United Kingdom Prom 12. Stravinsky and Beethoven: Mahler Chamber Orchestra, Leif Ove Andsnes (piano/director), Royal Albert Hall, London, 26.7. 2015 (AS)
Beethoven: Piano Concerto No. 2 in B flat, Op. 19
Piano Concerto No. 5 in E flat, Op. 73, Emperor
The gulf in style and content between Beethoven’s Second Concerto (actually the first concerto to be composed – it was completed in 1801) and his final Fifth Concerto, written just eight years later, is very considerable. The two works are not often played in a single concert programme, so it was particularly interesting to hear them juxtaposed, and to experience how they were separately approached by Leif Ove Andsnes and the Mahler Chamber Orchestra.
There can be few regular concertgoers and record buyers who are not aware by now of the monumental four-year-long Beethoven series undertaken by this orchestra and pianist/director, in which performances of the five concertos and the Choral Fantasy have been given in 55 cities and 22 countries. Their three appearances in this repertoire at this year’s Proms marked the final stage in their project, and this was the last concert of all.
The performance of the Second Concerto seemed admirable in all respects. Despite having played the work so many times it was notable that both the soloist and the orchestral musicians had preserved an appealing freshness in their playing. The first movement was taken at quite a brisk tempo: it was rhythmically buoyant, but accents were quite light, and there was an attractive elegance in Andsnes’s playing. The Adagio was gracefully delivered. It was contemplative but not ruminative in nature, and there was a strong underlying pulse throughout. A lively, witty and dance-like account of the finale brought a very pleasing performance of the work to a conclusion.
Rather surprisingly, perhaps, Andnes brought similar qualities to his direction of the mighty Emperor Concerto. The orchestra, which had seemed perfect for the Second Concerto, now produced insufficient volume and tone for the bigger work. Whatever the historical precedents may be, the fire and emotional rigour of the solo part surely needs to be counterbalanced by substantial orchestral “opposition”. The inadequate tonal strength in the orchestral sound only underlined the style of Andsnes’s direction and his playing, which was itself a little lightweight. Here the fast-ish tempo for the opening Allegro movement seemed a trifle hurried, and Andnes tended to press ahead all the time, so that the music’s natural weight and profoundly expressive qualities were to a certain extent brushed over. Energy and spirit were present in abundance, but it was a slightly superficial reading. In the Adagio Andnes again tended to push the music ever forward, and he gave his players insufficient room to breathe their phrases adequately. The movement was beautifully brought off in a way, but its musical depth of thought and expression were hardly realised.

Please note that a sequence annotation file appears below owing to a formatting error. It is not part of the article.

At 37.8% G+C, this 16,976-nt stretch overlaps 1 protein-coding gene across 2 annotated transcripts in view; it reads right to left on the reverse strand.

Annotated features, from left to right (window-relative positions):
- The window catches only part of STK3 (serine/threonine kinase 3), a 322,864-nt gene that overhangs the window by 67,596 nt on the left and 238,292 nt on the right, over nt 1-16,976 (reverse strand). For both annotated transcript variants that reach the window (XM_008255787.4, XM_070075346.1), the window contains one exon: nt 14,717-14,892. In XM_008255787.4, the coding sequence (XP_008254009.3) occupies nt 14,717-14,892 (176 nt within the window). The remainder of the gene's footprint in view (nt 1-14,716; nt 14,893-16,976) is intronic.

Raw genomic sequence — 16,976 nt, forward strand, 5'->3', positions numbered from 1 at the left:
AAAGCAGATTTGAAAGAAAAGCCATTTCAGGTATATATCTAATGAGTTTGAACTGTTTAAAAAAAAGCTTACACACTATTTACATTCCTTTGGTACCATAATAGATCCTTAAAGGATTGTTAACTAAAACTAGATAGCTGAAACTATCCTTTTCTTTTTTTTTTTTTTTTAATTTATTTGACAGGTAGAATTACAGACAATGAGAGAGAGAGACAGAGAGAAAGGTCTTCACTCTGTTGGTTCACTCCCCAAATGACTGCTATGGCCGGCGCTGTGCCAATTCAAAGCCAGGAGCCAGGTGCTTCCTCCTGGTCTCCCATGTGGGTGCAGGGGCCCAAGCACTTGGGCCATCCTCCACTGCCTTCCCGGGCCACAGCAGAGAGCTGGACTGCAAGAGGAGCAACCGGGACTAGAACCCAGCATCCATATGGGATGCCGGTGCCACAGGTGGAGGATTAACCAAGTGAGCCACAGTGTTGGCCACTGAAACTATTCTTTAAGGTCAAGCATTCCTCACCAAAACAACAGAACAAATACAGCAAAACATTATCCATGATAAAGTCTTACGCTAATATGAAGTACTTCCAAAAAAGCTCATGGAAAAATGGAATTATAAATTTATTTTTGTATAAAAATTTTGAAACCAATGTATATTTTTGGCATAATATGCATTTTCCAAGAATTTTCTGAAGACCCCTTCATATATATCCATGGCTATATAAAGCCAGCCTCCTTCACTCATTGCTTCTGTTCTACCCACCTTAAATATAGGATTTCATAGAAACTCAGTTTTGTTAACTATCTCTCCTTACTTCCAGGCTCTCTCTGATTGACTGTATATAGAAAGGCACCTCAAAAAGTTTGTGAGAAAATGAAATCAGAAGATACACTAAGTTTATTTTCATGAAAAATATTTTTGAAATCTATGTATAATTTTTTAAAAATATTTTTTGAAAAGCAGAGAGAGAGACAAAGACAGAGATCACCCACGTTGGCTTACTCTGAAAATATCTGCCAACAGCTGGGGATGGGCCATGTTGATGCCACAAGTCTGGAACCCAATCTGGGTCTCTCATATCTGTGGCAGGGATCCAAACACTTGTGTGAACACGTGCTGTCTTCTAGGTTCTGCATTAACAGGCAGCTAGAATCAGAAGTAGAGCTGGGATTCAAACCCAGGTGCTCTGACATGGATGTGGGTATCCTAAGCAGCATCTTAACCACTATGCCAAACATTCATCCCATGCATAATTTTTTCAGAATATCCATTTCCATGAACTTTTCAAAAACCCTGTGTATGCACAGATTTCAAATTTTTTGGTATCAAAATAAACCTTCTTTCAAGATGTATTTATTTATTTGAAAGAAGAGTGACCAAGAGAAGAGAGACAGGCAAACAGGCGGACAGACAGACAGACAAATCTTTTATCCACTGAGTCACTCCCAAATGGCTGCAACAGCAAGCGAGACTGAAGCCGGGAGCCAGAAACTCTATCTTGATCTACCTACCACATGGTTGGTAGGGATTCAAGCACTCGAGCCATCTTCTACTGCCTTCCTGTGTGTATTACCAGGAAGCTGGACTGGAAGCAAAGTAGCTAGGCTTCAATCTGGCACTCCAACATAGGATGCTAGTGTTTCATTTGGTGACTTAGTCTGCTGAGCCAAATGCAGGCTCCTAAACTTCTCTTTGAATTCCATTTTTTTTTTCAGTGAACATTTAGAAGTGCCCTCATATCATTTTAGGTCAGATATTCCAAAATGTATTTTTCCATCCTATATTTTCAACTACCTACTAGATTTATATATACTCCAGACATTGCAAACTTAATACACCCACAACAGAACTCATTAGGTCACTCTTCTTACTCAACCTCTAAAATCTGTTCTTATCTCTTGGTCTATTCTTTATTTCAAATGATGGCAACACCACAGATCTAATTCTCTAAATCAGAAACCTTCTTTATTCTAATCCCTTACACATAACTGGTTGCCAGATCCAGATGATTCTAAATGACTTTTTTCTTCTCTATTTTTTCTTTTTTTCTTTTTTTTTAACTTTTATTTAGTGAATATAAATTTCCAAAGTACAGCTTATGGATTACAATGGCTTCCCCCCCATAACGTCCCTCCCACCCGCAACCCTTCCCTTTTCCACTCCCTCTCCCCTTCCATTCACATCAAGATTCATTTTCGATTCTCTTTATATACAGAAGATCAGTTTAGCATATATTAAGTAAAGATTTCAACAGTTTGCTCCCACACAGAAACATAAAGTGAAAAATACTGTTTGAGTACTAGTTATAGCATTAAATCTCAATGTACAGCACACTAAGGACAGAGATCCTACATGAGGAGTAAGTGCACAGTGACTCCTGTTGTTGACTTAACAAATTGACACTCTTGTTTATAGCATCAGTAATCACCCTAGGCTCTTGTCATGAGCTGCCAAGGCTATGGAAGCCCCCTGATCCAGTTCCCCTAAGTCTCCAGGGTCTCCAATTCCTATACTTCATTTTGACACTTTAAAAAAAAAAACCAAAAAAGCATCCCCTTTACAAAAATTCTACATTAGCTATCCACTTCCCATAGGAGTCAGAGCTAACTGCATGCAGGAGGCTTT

The titanic finale was again beautifully and immaculately delivered, with lovely tone quality from the soloist and supreme technical control, but there was little rhythmic variety in the overall playing, and the result was that the movement most curiously sounded like a waltz. Such a dance-like quality seemed inappropriate here, unlike its suitability for the Second Concerto’s finale. It was a brilliant performance, but only at a superficial level. Had the soloist and orchestra played this work – so much more intellectually demanding than the Second Concerto – a little too often over four years? It rather sounded like it.
The concert had commenced with an attractively lyrical, witty account of Stravinsky’s three-movement Octet, brilliantly played without conductor by the MCO’s wind principals. How clever it is of the composer, after having led us through some at times fairly dry neo-classical counterpoint, to give the work a “soft”, almost sentimental ending: this was perfectly brought off for the amused benefit of a very full Prom audience.
No doubt it is difficult to police such a large group of 6,000 or so people, but it is regrettable that the ban on the use of mobiles was flouted by so many of those present. The glare of screens and the flash accompanying illicit taking of photographs was sometimes very distracting.